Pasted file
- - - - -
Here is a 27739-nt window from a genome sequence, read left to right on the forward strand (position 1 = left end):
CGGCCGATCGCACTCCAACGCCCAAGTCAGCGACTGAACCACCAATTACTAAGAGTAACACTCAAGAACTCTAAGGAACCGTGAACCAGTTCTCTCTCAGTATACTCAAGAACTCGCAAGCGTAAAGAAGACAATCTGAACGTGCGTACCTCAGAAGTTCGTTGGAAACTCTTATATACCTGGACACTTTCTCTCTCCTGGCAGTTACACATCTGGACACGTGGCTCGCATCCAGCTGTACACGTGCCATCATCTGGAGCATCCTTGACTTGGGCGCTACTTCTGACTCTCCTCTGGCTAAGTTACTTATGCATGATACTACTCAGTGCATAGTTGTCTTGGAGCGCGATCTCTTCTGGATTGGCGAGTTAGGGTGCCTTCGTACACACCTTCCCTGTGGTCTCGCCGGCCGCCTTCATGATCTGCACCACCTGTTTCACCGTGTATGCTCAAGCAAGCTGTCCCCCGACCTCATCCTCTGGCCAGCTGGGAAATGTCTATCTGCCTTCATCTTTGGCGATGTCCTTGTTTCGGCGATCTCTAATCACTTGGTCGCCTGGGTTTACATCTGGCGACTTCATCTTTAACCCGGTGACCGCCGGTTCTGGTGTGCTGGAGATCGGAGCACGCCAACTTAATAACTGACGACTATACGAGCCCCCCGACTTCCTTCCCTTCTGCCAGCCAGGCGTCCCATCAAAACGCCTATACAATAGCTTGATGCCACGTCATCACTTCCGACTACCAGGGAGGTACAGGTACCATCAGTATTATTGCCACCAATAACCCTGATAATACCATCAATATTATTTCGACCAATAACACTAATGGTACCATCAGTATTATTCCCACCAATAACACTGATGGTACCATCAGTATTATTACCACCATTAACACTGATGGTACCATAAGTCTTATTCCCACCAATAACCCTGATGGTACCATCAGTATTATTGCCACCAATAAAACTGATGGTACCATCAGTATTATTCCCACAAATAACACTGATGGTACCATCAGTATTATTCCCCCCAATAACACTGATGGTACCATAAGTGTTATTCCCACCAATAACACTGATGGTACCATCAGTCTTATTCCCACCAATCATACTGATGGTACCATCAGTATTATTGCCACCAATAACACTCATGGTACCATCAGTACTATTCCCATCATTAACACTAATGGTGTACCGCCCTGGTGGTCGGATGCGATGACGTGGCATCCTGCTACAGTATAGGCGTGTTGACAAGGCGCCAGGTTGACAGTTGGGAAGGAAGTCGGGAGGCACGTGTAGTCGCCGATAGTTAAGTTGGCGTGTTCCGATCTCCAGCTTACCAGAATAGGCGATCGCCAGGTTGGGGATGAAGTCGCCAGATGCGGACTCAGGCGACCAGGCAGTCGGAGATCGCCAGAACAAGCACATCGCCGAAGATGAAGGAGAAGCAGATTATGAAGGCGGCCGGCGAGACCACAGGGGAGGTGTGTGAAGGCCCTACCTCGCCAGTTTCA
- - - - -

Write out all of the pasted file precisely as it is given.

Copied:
Here is a 27739-nt window from a genome sequence, read left to right on the forward strand (position 1 = left end):
CGGCCGATCGCACTCCAACGCCCAAGTCAGCGACTGAACCACCAATTACTAAGAGTAACACTCAAGAACTCTAAGGAACCGTGAACCAGTTCTCTCTCAGTATACTCAAGAACTCGCAAGCGTAAAGAAGACAATCTGAACGTGCGTACCTCAGAAGTTCGTTGGAAACTCTTATATACCTGGACACTTTCTCTCTCCTGGCAGTTACACATCTGGACACGTGGCTCGCATCCAGCTGTACACGTGCCATCATCTGGAGCATCCTTGACTTGGGCGCTACTTCTGACTCTCCTCTGGCTAAGTTACTTATGCATGATACTACTCAGTGCATAGTTGTCTTGGAGCGCGATCTCTTCTGGATTGGCGAGTTAGGGTGCCTTCGTACACACCTTCCCTGTGGTCTCGCCGGCCGCCTTCATGATCTGCACCACCTGTTTCACCGTGTATGCTCAAGCAAGCTGTCCCCCGACCTCATCCTCTGGCCAGCTGGGAAATGTCTATCTGCCTTCATCTTTGGCGATGTCCTTGTTTCGGCGATCTCTAATCACTTGGTCGCCTGGGTTTACATCTGGCGACTTCATCTTTAACCCGGTGACCGCCGGTTCTGGTGTGCTGGAGATCGGAGCACGCCAACTTAATAACTGACGACTATACGAGCCCCCCGACTTCCTTCCCTTCTGCCAGCCAGGCGTCCCATCAAAACGCCTATACAATAGCTTGATGCCACGTCATCACTTCCGACTACCAGGGAGGTACAGGTACCATCAGTATTATTGCCACCAATAACCCTGATAATACCATCAATATTATTTCGACCAATAACACTAATGGTACCATCAGTATTATTCCCACCAATAACACTGATGGTACCATCAGTATTATTACCACCATTAACACTGATGGTACCATAAGTCTTATTCCCACCAATAACCCTGATGGTACCATCAGTATTATTGCCACCAATAAAACTGATGGTACCATCAGTATTATTCCCACAAATAACACTGATGGTACCATCAGTATTATTCCCCCCAATAACACTGATGGTACCATAAGTGTTATTCCCACCAATAACACTGATGGTACCATCAGTCTTATTCCCACCAATCATACTGATGGTACCATCAGTATTATTGCCACCAATAACACTCATGGTACCATCAGTACTATTCCCATCATTAACACTAATGGTGTACCGCCCTGGTGGTCGGATGCGATGACGTGGCATCCTGCTACAGTATAGGCGTGTTGACAAGGCGCCAGGTTGACAGTTGGGAAGGAAGTCGGGAGGCACGTGTAGTCGCCGATAGTTAAGTTGGCGTGTTCCGATCTCCAGCTTACCAGAATAGGCGATCGCCAGGTTGGGGATGAAGTCGCCAGATGCGGACTCAGGCGACCAGGCAGTCGGAGATCGCCAGAACAAGCACATCGCCGAAGATGAAGGAGAAGCAGATTATGAAGGCGGCCGGCGAGACCACAGGGGAGGTGTGTGAAGGCCCTACCTCGCCAGTTTCA